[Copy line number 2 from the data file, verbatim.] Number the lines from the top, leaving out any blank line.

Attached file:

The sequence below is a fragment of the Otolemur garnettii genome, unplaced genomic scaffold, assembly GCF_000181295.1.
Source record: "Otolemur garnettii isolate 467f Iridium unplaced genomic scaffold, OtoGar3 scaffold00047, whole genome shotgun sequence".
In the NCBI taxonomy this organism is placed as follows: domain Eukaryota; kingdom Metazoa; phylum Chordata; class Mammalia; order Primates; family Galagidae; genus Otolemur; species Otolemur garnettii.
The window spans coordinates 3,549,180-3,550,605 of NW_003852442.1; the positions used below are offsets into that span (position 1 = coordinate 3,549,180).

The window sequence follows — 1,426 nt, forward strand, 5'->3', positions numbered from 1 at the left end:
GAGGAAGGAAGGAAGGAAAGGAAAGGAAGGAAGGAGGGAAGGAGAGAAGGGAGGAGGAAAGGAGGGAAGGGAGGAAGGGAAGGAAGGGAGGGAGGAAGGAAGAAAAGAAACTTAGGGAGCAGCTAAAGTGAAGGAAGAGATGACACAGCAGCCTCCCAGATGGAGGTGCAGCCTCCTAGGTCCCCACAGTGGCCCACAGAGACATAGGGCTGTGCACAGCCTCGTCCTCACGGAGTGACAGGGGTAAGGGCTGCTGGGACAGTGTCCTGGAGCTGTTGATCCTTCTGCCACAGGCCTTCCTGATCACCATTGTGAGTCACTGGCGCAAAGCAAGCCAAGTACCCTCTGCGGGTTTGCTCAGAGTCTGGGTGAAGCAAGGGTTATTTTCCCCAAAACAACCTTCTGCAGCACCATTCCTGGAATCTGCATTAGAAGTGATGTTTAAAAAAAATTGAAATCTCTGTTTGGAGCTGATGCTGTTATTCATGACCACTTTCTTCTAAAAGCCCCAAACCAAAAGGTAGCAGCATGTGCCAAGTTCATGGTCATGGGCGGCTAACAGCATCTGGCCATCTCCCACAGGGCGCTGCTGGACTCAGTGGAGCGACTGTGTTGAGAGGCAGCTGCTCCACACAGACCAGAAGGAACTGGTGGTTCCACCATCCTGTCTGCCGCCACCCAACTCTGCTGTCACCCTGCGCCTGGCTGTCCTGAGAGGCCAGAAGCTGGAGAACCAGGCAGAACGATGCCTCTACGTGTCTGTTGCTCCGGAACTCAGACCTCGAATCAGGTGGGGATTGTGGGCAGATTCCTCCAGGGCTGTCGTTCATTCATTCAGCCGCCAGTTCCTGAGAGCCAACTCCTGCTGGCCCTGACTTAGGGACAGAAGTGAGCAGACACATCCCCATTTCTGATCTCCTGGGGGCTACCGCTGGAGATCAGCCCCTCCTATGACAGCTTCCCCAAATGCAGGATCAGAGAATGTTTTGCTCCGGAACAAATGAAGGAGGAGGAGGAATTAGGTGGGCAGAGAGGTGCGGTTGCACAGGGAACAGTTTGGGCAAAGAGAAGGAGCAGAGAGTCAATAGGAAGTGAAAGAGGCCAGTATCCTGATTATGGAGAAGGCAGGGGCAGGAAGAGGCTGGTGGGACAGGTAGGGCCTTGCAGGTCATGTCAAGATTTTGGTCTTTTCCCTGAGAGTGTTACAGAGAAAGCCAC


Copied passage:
Source record: "Otolemur garnettii isolate 467f Iridium unplaced genomic scaffold, OtoGar3 scaffold00047, whole genome shotgun sequence".